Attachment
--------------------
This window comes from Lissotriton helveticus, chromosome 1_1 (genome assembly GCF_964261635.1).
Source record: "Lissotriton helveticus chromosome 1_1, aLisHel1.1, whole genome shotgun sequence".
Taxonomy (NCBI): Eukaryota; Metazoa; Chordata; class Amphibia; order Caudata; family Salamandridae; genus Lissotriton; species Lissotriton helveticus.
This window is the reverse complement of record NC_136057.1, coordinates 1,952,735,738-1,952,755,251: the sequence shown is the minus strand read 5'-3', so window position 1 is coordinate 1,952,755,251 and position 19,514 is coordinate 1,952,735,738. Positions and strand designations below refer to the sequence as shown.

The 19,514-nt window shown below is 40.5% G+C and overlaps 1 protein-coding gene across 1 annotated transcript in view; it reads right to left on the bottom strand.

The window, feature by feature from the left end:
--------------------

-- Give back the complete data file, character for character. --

This window comes from Lissotriton helveticus, chromosome 1_1 (genome assembly GCF_964261635.1).
Source record: "Lissotriton helveticus chromosome 1_1, aLisHel1.1, whole genome shotgun sequence".
Taxonomy (NCBI): Eukaryota; Metazoa; Chordata; class Amphibia; order Caudata; family Salamandridae; genus Lissotriton; species Lissotriton helveticus.
This window is the reverse complement of record NC_136057.1, coordinates 1,952,735,738-1,952,755,251: the sequence shown is the minus strand read 5'-3', so window position 1 is coordinate 1,952,755,251 and position 19,514 is coordinate 1,952,735,738. Positions and strand designations below refer to the sequence as shown.

The 19,514-nt window shown below is 40.5% G+C and overlaps 1 protein-coding gene across 1 annotated transcript in view; it reads right to left on the bottom strand.

The window, feature by feature from the left end: